I'll always remember WordPerfect as the quintessential white text on blue screen application.
For a period from about 1985 to 1992, WordPerfect was the most popular word processing program in the world on virtually every computing platform. I remember it well; the very concept of word processing was synonymous with WordPerfect.
And now I can't even recall the last time I encountered a WordPerfect document, much less anyone who still uses WordPerfect. The software is still limping along, barely, under the auspices of Corel corporation, as WordPerfect Office X4. I guess it's a testament to how quickly things change in the world of software; you can dominate the world for years, only to be relegated to little more than a dimly remembered footnote in computing history a decade later.
Perhaps that's why the online book Almost Perfect, which documents the rise and fall of WordPerfect, is such a gripping read. I clicked through, read the first chapter, read the second chapter, and ... I couldn't stop reading it!
Some of the story is predictable. WordPerfect, like many other companies at the time, never really made the transition from DOS to Windows. They didn't just bet on the wrong horse, they institutionalized a software culture that lived and died on character mode assumptions. That, plus an almost fanatical dedication to cross-platform parity -- even when the platforms they supported made little business sense -- makes the final outcome almost inevitable.
Still, there's something intriguing about the fledgling SSI corporation. For one thing, the entire business was run in an agile, almost by-the-seat-of-their-pants way. It's a bit of a David and Goliath story, how they clawed their way to success over so many formidable opponents by simply dedicating themselves to creating an excellent product, and cultivating a vibrant community around that product both inside and outside the company. But perhaps the best part is that the company was run by programmers:
We spent a lot of time in meetings going over what had to be in the product and how things should work. These decisions were made by the programmers, who sometimes had very heated discussions about what was needed. At times the three of us on the Board had to assume the role of referee. Some of the issues were very complicated, so by the time the arguments were finished and a decision was made, I usually had a headache.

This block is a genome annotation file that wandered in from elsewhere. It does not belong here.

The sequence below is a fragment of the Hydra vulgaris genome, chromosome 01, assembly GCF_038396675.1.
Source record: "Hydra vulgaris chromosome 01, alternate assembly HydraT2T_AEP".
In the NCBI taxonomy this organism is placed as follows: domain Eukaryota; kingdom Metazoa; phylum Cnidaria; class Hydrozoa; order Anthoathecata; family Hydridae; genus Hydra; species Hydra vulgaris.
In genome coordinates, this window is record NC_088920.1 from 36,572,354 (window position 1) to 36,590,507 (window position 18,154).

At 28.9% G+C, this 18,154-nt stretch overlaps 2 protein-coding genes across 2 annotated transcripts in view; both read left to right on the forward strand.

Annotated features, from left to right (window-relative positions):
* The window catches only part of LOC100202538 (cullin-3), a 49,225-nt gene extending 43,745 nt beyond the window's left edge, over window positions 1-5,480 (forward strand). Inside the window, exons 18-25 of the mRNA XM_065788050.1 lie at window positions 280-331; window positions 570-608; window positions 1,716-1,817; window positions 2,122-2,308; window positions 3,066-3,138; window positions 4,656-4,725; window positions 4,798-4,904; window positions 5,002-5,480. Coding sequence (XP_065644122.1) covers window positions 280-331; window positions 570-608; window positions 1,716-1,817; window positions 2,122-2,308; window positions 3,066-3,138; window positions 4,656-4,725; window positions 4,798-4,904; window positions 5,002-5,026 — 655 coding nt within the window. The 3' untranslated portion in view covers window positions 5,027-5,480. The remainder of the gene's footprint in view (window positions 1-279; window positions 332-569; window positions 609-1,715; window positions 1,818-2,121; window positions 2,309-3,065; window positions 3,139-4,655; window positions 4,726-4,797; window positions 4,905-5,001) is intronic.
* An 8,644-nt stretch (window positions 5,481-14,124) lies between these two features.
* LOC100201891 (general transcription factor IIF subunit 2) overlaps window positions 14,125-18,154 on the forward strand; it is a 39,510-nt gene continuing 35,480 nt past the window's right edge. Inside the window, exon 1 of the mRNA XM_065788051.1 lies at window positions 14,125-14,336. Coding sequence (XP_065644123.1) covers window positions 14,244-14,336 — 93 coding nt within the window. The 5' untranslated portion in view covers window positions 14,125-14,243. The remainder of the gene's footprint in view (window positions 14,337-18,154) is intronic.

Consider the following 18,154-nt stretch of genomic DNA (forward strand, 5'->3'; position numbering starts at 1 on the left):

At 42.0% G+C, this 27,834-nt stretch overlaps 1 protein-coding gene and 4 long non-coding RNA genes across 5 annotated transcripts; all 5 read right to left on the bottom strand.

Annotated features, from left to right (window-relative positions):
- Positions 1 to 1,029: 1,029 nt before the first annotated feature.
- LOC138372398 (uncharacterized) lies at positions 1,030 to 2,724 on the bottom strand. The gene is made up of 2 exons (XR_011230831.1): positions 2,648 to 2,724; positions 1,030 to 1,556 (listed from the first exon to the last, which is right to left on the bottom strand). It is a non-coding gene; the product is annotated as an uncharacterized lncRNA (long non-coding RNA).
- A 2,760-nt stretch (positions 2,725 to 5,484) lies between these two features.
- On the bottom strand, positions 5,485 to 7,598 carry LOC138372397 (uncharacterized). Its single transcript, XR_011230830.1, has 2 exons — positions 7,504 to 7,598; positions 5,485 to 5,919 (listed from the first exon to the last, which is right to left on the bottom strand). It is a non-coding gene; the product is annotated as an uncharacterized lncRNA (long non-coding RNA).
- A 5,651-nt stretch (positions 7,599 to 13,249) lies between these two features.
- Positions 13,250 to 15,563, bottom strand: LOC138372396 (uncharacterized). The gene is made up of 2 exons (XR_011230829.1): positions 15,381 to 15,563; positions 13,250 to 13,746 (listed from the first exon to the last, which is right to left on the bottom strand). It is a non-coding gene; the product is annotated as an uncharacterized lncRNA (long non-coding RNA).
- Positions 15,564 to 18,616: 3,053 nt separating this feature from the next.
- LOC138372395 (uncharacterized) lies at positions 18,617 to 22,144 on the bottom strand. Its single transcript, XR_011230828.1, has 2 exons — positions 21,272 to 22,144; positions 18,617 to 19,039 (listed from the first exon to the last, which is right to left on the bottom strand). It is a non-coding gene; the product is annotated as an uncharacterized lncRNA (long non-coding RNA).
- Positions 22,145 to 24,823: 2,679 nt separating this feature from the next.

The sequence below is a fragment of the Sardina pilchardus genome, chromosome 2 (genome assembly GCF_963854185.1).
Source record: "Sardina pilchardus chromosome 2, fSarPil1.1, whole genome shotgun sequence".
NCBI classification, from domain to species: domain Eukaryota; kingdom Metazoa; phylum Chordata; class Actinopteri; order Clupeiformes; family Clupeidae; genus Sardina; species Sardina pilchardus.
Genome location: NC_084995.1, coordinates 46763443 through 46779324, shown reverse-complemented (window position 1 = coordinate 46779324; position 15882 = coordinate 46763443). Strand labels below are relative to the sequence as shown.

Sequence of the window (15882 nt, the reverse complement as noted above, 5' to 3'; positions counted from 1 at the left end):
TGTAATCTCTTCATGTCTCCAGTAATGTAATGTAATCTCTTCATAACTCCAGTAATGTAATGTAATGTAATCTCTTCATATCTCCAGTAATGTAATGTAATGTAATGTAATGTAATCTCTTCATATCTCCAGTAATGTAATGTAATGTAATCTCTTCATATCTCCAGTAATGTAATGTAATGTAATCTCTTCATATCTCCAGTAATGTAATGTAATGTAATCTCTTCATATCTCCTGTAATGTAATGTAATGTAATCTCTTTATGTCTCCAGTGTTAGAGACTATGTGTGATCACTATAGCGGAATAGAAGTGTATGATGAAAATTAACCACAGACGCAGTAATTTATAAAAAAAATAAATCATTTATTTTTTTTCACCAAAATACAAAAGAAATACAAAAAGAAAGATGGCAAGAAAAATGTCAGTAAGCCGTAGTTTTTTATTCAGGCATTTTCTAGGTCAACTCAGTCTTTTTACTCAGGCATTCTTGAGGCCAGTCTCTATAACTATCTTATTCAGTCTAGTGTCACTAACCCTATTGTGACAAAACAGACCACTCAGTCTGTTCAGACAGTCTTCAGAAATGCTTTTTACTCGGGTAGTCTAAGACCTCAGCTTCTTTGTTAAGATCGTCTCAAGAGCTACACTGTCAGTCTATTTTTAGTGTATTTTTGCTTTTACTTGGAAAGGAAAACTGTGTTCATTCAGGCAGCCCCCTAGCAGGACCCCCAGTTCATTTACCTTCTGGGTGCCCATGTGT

It was somewhat unusual for a software company to let the programmers decide the future of its products. We were, however, a company founded and owned by programmers, where programmers were treated with an extra measure of respect. The marketing department was used primarily to sell products once they were developed, and only rarely did it get involved early enough to perform the traditional marketing role of identifying a need and defining a product to fill that need. At times this put us in the position of developing solutions before we identified problems, but it was hard to be too critical of the programmers when the company was so successful. To their credit, the programmers tried very hard to listen to our customers and to those of us in the marketing department. The programmers were smart and thoughtful and very good at protecting the best interests of the company. At times, however, they were prone to manipulate some of the data they received to fit what it was they wanted to do.
The story sort of fizzles out toward the end, as the author, W. E. Pete Peterson, is unceremoniously kicked out of the company just as WordPerfect Corporation begins to lose its hold on the market. Perhaps this is fitting: like WordPerfect itself, he doesn't go out with a bang, but a whimper.
At any rate, Almost Perfect is fantastic reading. Long out of print, it finds its own audience when self-published on the web. It's reminiscent of the very best early computer industry tales from one of my favorite books, Accidental Empires.
I was paging through the book again after I was reminded of it, and I found this passage:
Of course, companies don't have to grow. Electric Pencil, the first word processing program for the Apple II, was the archetype for all word processing packages that followed, but its developer, a former Hollywood screenwriter, just got tired of all the support hassles and finally shut his company down. In 1978, Electric Pencil had 250,000 users. By 1981, it was forgotten.
The book was also made into a documentary, Triumph of the Nerds. I recommend both highly.
I'm not sure if all the lessons from Almost Perfect are relevant today -- but some failure patterns are timeless, and I certainly admired the way SSI bootstrapped itself while letting the employees (and more specifically, the programmers) run the company.